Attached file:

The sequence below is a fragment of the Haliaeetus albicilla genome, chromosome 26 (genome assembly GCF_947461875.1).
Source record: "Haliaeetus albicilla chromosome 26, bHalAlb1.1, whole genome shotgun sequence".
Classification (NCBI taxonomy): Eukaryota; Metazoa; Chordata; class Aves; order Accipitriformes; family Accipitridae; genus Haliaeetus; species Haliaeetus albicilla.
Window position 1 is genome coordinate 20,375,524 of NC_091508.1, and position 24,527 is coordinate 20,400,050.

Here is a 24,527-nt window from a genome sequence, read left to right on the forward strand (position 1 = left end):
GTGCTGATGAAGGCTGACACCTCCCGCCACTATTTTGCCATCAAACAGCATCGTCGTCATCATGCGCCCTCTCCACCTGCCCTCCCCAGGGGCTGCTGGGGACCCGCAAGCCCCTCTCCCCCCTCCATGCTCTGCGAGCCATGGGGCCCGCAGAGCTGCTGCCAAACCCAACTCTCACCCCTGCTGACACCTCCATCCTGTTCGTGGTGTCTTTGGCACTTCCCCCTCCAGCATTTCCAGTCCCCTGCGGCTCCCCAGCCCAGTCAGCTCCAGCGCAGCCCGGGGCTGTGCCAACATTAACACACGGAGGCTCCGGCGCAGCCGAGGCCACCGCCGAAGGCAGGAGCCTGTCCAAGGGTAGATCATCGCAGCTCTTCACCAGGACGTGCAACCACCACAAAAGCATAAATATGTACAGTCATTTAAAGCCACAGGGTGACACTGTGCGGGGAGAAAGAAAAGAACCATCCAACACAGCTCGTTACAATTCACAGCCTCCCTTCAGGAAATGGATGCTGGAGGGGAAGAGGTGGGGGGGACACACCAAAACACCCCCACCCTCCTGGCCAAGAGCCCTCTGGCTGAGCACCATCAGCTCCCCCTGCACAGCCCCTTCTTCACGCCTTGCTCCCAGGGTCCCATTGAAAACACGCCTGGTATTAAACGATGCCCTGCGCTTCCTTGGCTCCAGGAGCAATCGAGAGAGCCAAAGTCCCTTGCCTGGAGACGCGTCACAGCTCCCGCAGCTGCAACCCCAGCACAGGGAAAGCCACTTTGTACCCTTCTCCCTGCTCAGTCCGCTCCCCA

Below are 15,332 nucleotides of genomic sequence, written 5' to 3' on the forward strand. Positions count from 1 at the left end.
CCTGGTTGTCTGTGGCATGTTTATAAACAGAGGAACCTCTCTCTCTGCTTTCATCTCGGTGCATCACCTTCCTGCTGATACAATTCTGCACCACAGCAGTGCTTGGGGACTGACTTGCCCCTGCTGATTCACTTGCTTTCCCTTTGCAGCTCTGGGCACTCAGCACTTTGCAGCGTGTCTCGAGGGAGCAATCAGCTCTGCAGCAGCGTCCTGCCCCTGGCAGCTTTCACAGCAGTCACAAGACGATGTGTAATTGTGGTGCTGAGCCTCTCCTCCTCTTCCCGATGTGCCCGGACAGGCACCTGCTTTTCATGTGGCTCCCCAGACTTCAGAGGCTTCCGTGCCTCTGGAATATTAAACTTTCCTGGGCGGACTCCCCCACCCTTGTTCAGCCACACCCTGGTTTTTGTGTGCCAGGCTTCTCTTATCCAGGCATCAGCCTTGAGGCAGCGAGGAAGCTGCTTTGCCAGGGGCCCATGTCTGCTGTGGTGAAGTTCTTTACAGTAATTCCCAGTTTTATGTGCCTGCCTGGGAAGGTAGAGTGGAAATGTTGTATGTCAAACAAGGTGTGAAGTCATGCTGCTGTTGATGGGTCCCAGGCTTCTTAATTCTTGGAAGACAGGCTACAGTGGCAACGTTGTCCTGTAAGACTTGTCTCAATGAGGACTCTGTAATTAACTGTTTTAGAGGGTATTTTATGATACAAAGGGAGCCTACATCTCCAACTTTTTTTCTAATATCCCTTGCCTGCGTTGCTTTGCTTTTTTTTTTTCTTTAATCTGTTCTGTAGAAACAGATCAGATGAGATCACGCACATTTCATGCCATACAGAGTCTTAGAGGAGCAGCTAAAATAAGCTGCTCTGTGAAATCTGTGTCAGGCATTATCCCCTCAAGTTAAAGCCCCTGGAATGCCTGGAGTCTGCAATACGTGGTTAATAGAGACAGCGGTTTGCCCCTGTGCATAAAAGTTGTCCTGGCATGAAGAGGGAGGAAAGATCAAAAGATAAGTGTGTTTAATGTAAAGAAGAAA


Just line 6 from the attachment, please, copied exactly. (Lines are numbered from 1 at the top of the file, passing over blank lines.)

GTGCTGATGAAGGCTGACACCTCCCGCCACTATTTTGCCATCAAACAGCATCGTCGTCATCATGCGCCCTCTCCACCTGCCCTCCCCAGGGGCTGCTGGGGACCCGCAAGCCCCTCTCCCCCCTCCATGCTCTGCGAGCCATGGGGCCCGCAGAGCTGCTGCCAAACCCAACTCTCACCCCTGCTGACACCTCCATCCTGTTCGTGGTGTCTTTGGCACTTCCCCCTCCAGCATTTCCAGTCCCCTGCGGCTCCCCAGCCCAGTCAGCTCCAGCGCAGCCCGGGGCTGTGCCAACATTAACACACGGAGGCTCCGGCGCAGCCGAGGCCACCGCCGAAGGCAGGAGCCTGTCCAAGGGTAGATCATCGCAGCTCTTCACCAGGACGTGCAACCACCACAAAAGCATAAATATGTACAGTCATTTAAAGCCACAGGGTGACACTGTGCGGGGAGAAAGAAAAGAACCATCCAACACAGCTCGTTACAATTCACAGCCTCCCTTCAGGAAATGGATGCTGGAGGGGAAGAGGTGGGGGGGACACACCAAAACACCCCCACCCTCCTGGCCAAGAGCCCTCTGGCTGAGCACCATCAGCTCCCCCTGCACAGCCCCTTCTTCACGCCTTGCTCCCAGGGTCCCATTGAAAACACGCCTGGTATTAAACGATGCCCTGCGCTTCCTTGGCTCCAGGAGCAATCGAGAGAGCCAAAGTCCCTTGCCTGGAGACGCGTCACAGCTCCCGCAGCTGCAACCCCAGCACAGGGAAAGCCACTTTGTACCCTTCTCCCTGCTCAGTCCGCTCCCCA